House committee-on-natural-resources-interim-report-2013
House committee-on-natural-resources-interim-report-2013
House committee-on-natural-resources-interim-report-2013
House committee-on-natural-resources-interim-report-2013
House committee-on-natural-resources-interim-report-2013
House committee-on-natural-resources-interim-report-2013
House committee-on-natural-resources-interim-report-2013
House committee-on-natural-resources-interim-report-2013
House committee-on-natural-resources-interim-report-2013
House committee-on-natural-resources-interim-report-2013
House committee-on-natural-resources-interim-report-2013
House committee-on-natural-resources-interim-report-2013
House committee-on-natural-resources-interim-report-2013
House committee-on-natural-resources-interim-report-2013
House committee-on-natural-resources-interim-report-2013
House committee-on-natural-resources-interim-report-2013
House committee-on-natural-resources-interim-report-2013
House committee-on-natural-resources-interim-report-2013
House committee-on-natural-resources-interim-report-2013
House committee-on-natural-resources-interim-report-2013
House committee-on-natural-resources-interim-report-2013
House committee-on-natural-resources-interim-report-2013
House committee-on-natural-resources-interim-report-2013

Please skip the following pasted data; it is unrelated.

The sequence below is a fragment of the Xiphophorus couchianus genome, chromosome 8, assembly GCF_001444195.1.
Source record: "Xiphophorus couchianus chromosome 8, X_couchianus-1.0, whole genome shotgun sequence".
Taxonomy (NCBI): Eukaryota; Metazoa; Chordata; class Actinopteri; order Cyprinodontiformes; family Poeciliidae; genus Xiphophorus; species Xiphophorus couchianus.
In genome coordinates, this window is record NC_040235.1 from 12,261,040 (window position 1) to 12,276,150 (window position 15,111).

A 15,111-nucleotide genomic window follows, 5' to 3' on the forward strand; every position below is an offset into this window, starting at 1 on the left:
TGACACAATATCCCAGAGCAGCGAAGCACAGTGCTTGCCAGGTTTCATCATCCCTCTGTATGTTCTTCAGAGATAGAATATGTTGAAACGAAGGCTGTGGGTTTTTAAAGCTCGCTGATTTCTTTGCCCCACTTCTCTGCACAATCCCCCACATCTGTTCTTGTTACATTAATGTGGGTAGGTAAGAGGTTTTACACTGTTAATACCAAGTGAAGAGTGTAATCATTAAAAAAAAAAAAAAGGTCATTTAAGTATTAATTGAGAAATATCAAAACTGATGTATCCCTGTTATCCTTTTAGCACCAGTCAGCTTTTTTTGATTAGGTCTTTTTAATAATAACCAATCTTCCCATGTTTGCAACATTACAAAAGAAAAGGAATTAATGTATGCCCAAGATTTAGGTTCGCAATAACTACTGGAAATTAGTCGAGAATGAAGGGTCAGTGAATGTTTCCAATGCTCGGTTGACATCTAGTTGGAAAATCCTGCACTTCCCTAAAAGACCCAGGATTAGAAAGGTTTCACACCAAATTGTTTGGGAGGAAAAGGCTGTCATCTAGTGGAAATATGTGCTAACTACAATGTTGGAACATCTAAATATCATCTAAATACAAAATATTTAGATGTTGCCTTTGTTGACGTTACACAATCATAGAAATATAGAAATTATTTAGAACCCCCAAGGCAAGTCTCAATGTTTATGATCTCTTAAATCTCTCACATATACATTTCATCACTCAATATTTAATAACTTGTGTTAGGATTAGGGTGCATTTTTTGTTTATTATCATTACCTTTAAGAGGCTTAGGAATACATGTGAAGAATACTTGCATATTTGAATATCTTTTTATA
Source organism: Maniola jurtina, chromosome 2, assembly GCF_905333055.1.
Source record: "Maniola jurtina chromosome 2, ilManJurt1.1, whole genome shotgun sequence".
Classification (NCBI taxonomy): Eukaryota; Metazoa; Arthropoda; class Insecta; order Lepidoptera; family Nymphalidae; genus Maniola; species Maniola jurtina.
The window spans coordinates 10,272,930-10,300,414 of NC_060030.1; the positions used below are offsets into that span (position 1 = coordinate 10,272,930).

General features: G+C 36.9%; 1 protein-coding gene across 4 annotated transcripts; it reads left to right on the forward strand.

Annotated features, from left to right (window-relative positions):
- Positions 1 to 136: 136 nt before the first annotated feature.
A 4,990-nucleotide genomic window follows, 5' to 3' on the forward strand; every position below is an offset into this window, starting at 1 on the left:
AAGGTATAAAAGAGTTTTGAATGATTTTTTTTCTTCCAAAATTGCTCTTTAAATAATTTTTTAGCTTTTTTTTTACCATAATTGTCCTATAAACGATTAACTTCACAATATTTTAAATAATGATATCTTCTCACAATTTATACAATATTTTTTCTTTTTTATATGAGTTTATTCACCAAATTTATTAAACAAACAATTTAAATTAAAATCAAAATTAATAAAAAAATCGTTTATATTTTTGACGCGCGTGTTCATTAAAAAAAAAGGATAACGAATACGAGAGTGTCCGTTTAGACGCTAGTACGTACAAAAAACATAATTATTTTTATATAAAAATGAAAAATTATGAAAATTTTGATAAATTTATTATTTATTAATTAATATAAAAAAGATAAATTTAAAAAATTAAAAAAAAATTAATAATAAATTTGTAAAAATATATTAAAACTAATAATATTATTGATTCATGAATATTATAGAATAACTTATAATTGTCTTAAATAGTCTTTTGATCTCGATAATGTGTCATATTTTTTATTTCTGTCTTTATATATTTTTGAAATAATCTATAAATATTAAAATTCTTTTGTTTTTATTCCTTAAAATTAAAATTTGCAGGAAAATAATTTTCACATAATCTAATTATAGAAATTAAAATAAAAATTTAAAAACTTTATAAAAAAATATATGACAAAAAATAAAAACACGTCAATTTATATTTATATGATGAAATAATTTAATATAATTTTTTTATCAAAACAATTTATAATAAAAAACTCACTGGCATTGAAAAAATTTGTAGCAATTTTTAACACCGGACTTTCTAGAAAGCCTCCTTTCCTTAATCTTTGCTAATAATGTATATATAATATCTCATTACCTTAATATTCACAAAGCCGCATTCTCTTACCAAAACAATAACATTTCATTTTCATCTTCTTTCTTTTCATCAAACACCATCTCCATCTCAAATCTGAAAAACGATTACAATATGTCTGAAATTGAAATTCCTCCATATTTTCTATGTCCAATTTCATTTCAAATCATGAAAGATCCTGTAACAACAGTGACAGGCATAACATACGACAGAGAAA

House committee-on-natural-resources-interim-report-2013
House committee-on-natural-resources-interim-report-2013
House committee-on-natural-resources-interim-report-2013
House committee-on-natural-resources-interim-report-2013
House committee-on-natural-resources-interim-report-2013
House committee-on-natural-resources-interim-report-2013
House committee-on-natural-resources-interim-report-2013
House committee-on-natural-resources-interim-report-2013
House committee-on-natural-resources-interim-report-2013
House committee-on-natural-resources-interim-report-2013
House committee-on-natural-resources-interim-report-2013
House committee-on-natural-resources-interim-report-2013
House committee-on-natural-resources-interim-report-2013
House committee-on-natural-resources-interim-report-2013
House committee-on-natural-resources-interim-report-2013
House committee-on-natural-resources-interim-report-2013
Upcoming SlideShare
Loading in …5
×

House committee-on-natural-resources-interim-report-2013

11,428 views
11,353 views

Published on

Published in: News & Politics
0 Comments
0 Likes
Statistics
Notes
  • Be the first to comment

  • Be the first to like this

No Downloads
Views
Total views
11,428
On SlideShare
0
From Embeds
0
Number of Embeds
17
Actions
Shares
0
Downloads
2
Comments
0
Likes
0
Embeds 0
No embeds

No notes for slide